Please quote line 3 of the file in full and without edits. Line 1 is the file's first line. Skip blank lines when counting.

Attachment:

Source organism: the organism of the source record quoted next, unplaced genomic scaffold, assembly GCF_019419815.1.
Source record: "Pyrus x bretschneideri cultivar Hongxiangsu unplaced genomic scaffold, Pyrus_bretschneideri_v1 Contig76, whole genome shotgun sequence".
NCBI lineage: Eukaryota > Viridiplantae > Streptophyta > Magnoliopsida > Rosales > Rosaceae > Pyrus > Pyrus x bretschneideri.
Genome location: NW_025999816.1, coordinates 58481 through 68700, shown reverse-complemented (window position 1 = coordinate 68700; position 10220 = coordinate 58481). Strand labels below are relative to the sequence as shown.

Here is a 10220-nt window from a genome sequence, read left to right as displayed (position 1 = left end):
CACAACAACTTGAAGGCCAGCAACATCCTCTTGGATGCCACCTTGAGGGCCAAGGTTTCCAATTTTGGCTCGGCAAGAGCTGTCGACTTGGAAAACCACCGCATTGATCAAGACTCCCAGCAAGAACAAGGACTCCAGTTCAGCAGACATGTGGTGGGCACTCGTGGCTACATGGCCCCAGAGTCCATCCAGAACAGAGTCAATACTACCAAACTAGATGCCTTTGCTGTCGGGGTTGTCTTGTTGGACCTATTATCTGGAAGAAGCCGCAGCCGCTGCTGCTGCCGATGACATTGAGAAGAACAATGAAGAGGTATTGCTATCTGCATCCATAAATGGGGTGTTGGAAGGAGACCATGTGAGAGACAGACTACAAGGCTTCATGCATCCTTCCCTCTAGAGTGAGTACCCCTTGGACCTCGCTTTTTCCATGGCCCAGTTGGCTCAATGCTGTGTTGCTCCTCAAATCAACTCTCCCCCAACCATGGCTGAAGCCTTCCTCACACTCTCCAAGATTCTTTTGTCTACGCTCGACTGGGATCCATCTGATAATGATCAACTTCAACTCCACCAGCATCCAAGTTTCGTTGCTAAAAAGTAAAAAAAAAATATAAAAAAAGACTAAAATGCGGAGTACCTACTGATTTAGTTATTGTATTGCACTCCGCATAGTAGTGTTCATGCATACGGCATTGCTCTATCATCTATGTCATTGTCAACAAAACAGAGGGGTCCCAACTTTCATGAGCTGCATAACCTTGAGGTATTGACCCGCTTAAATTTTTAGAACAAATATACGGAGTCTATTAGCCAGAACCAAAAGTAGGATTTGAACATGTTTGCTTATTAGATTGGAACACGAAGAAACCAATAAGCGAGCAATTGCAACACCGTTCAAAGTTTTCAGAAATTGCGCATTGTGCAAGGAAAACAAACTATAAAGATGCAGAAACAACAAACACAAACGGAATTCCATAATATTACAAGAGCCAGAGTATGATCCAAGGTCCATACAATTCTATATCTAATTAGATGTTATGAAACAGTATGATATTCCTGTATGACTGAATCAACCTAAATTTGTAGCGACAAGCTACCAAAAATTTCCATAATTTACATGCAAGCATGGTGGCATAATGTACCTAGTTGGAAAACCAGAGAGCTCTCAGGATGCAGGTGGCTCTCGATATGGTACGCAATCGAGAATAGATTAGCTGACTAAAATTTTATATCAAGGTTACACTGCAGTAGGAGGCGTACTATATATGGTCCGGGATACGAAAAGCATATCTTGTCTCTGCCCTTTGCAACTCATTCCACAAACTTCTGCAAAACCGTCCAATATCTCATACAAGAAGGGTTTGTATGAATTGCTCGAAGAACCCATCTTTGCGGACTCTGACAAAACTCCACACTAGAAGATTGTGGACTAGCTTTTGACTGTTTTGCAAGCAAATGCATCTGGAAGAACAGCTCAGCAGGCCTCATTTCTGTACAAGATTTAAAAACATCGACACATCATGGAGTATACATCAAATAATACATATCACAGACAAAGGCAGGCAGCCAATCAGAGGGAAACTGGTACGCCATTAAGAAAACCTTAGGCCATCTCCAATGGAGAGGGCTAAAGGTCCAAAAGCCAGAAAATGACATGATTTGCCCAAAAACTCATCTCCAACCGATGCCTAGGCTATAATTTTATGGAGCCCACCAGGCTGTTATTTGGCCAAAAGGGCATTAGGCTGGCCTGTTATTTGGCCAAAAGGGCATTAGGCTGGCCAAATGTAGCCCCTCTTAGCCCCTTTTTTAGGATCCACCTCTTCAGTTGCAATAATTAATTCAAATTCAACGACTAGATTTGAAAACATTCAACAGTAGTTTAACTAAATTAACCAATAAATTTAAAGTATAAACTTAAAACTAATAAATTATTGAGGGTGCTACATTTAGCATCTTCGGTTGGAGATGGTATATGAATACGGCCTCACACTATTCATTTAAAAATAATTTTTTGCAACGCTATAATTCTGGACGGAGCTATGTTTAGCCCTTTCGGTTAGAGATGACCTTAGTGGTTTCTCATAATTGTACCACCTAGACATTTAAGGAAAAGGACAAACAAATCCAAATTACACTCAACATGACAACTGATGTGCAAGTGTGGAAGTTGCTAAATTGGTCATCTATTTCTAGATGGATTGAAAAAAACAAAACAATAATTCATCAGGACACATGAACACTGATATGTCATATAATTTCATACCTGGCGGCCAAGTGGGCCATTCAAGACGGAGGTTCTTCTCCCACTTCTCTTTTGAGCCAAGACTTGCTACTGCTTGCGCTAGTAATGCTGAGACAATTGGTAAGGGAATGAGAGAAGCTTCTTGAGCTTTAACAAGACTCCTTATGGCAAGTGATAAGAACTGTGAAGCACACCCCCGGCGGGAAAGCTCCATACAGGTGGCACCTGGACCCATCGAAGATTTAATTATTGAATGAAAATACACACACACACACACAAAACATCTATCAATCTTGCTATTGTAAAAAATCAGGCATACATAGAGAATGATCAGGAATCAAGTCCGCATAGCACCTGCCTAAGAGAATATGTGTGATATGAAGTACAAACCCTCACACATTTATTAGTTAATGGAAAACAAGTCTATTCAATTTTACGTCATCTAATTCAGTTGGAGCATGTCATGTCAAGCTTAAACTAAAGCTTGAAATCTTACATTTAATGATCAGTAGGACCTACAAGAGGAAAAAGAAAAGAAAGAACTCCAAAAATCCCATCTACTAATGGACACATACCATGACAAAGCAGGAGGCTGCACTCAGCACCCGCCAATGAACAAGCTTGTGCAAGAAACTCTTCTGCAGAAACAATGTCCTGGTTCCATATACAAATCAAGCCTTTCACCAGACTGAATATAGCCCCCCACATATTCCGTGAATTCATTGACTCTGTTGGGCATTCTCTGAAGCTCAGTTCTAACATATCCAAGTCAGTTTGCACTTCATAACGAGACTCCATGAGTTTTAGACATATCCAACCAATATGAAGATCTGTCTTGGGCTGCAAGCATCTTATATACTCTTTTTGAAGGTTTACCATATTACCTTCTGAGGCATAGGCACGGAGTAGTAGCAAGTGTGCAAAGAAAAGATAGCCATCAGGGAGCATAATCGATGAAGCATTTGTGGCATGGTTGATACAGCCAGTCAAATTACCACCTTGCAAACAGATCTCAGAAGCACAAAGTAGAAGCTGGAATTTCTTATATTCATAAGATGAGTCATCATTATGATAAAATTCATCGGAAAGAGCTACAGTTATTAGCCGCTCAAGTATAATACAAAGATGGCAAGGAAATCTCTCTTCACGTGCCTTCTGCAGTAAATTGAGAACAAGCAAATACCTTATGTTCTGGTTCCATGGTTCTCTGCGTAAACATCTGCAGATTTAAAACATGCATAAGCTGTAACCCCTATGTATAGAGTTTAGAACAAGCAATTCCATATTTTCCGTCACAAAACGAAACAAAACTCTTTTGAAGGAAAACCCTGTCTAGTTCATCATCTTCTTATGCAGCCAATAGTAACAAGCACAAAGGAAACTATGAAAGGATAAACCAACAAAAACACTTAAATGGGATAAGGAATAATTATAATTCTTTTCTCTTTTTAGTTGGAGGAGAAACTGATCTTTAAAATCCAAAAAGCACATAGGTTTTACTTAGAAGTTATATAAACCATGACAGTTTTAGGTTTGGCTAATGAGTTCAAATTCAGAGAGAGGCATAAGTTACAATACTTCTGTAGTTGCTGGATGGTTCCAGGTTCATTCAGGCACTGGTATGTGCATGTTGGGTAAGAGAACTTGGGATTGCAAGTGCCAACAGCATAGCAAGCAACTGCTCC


NCBI lineage: Eukaryota > Viridiplantae > Streptophyta > Magnoliopsida > Rosales > Rosaceae > Pyrus > Pyrus x bretschneideri.